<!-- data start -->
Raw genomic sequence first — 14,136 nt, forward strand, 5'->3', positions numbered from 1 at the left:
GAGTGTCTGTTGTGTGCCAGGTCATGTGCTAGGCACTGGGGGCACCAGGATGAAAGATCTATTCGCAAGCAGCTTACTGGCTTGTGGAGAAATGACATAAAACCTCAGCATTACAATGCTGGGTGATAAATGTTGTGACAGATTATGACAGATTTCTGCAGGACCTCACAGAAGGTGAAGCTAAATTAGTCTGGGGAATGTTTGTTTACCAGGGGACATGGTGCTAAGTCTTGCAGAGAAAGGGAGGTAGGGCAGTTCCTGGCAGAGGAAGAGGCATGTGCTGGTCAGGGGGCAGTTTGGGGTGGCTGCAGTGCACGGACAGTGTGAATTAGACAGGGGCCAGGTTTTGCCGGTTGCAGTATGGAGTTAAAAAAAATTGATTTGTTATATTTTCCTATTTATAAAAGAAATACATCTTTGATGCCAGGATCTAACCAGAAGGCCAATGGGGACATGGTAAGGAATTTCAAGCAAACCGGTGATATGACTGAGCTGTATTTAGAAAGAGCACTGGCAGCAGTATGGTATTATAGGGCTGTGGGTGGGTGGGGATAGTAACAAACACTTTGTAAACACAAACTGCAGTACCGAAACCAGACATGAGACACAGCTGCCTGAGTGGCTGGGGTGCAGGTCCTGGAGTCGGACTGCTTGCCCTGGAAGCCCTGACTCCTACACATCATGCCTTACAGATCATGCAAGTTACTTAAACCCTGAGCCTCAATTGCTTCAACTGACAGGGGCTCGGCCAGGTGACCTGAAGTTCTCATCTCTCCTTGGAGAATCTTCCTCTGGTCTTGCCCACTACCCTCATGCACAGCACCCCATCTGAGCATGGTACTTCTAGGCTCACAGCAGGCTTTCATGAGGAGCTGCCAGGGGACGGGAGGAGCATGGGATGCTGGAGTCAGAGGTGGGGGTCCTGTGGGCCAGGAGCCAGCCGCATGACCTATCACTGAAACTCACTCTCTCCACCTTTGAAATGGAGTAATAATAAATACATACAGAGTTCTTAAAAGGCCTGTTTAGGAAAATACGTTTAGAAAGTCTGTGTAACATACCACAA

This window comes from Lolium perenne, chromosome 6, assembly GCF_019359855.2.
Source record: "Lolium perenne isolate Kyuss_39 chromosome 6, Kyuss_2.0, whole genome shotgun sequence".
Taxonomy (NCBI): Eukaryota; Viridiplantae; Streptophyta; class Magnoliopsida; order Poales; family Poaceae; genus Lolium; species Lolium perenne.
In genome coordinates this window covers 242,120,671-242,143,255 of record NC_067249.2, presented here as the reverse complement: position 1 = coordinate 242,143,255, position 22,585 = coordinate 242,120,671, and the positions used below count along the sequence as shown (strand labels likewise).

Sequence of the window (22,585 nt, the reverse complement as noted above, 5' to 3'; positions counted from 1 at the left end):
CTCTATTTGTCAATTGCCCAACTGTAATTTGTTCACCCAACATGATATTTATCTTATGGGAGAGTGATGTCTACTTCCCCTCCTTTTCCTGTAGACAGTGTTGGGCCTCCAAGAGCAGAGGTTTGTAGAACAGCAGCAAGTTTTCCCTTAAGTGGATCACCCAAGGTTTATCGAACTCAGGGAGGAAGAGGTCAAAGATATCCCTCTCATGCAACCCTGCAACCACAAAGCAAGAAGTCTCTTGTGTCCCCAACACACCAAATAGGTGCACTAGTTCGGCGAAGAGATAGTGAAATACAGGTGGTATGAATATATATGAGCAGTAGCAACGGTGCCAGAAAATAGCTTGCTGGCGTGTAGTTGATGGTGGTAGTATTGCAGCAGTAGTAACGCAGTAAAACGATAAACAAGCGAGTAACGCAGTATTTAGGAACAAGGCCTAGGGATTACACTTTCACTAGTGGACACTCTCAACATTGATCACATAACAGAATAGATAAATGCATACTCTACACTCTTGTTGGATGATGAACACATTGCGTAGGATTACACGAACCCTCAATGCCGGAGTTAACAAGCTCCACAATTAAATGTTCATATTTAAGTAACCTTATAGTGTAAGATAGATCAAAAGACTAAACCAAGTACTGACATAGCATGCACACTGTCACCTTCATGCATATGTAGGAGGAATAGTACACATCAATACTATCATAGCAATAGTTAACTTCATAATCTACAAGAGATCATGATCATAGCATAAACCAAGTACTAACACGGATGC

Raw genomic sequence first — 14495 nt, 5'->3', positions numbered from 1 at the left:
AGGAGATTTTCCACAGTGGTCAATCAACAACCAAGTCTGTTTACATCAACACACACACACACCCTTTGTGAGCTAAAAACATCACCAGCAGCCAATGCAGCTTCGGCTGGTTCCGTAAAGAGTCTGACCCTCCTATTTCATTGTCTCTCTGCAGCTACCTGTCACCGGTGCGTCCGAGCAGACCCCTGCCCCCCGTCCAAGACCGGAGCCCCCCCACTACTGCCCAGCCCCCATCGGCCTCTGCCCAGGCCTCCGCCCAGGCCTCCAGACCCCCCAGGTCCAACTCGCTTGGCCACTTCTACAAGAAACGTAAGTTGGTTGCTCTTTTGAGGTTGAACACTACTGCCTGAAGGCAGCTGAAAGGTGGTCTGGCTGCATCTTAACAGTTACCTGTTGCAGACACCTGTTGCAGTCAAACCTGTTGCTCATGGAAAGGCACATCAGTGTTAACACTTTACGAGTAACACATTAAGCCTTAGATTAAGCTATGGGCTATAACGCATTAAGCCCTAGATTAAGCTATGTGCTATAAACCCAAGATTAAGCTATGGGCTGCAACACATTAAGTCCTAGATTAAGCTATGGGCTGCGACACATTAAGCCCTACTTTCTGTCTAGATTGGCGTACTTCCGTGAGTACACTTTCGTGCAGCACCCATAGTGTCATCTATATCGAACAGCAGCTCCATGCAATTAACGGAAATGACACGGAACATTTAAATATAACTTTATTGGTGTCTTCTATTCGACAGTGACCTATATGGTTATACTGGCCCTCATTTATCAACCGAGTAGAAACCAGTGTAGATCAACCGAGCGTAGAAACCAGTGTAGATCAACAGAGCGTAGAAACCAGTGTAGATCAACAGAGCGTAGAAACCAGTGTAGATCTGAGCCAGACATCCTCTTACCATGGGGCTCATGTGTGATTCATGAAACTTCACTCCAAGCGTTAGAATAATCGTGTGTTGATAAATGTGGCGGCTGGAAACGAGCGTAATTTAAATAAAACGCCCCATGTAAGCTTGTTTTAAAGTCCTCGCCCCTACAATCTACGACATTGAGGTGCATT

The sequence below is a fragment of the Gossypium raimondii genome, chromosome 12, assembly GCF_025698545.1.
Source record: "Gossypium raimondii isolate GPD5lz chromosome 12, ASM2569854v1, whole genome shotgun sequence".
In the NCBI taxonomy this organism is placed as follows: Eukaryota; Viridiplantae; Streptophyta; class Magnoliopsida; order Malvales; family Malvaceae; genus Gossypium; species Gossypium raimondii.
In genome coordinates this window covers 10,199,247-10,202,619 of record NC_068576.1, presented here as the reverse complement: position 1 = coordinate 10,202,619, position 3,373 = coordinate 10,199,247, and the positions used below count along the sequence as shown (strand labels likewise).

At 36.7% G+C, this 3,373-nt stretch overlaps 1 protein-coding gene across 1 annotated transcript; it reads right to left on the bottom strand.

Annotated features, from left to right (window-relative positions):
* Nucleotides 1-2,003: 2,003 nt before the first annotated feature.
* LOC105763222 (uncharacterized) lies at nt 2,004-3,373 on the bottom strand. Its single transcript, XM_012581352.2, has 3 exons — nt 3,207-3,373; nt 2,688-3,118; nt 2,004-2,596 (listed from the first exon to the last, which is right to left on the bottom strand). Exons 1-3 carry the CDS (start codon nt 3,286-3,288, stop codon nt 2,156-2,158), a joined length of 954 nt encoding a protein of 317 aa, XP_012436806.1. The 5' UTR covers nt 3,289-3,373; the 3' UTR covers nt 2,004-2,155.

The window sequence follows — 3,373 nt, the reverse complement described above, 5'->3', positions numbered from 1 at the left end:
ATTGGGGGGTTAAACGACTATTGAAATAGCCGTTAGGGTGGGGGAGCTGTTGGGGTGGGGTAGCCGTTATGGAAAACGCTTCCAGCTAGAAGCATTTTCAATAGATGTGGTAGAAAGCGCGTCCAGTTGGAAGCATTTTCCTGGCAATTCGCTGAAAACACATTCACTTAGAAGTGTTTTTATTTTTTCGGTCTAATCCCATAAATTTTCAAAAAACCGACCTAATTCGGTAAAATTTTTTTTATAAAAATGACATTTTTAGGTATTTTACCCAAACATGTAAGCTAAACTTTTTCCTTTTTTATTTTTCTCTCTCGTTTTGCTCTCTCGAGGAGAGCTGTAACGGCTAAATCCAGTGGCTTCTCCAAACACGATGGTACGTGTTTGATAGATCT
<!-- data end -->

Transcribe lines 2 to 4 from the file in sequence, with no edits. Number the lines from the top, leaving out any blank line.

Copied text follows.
GAGTGTCTGTTGTGTGCCAGGTCATGTGCTAGGCACTGGGGGCACCAGGATGAAAGATCTATTCGCAAGCAGCTTACTGGCTTGTGGAGAAATGACATAAAACCTCAGCATTACAATGCTGGGTGATAAATGTTGTGACAGATTATGACAGATTTCTGCAGGACCTCACAGAAGGTGAAGCTAAATTAGTCTGGGGAATGTTTGTTTACCAGGGGACATGGTGCTAAGTCTTGCAGAGAAAGGGAGGTAGGGCAGTTCCTGGCAGAGGAAGAGGCATGTGCTGGTCAGGGGGCAGTTTGGGGTGGCTGCAGTGCACGGACAGTGTGAATTAGACAGGGGCCAGGTTTTGCCGGTTGCAGTATGGAGTTAAAAAAAATTGATTTGTTATATTTTCCTATTTATAAAAGAAATACATCTTTGATGCCAGGATCTAACCAGAAGGCCAATGGGGACATGGTAAGGAATTTCAAGCAAACCGGTGATATGACTGAGCTGTATTTAGAAAGAGCACTGGCAGCAGTATGGTATTATAGGGCTGTGGGTGGGTGGGGATAGTAACAAACACTTTGTAAACACAAACTGCAGTACCGAAACCAGACATGAGACACAGCTGCCTGAGTGGCTGGGGTGCAGGTCCTGGAGTCGGACTGCTTGCCCTGGAAGCCCTGACTCCTACACATCATGCCTTACAGATCATGCAAGTTACTTAAACCCTGAGCCTCAATTGCTTCAACTGACAGGGGCTCGGCCAGGTGACCTGAAGTTCTCATCTCTCCTTGGAGAATCTTCCTCTGGTCTTGCCCACTACCCTCATGCACAGCACCCCATCTGAGCATGGTACTTCTAGGCTCACAGCAGGCTTTCATGAGGAGCTGCCAGGGGACGGGAGGAGCATGGGATGCTGGAGTCAGAGGTGGGGGTCCTGTGGGCCAGGAGCCAGCCGCATGACCTATCACTGAAACTCACTCTCTCCACCTTTGAAATGGAGTAATAATAAATACATACAGAGTTCTTAAAAGGCCTGTTTAGGAAAATACGTTTAGAAAGTCTGTGTAACATACCACAA

This window comes from Lolium perenne, chromosome 6, assembly GCF_019359855.2.
Source record: "Lolium perenne isolate Kyuss_39 chromosome 6, Kyuss_2.0, whole genome shotgun sequence".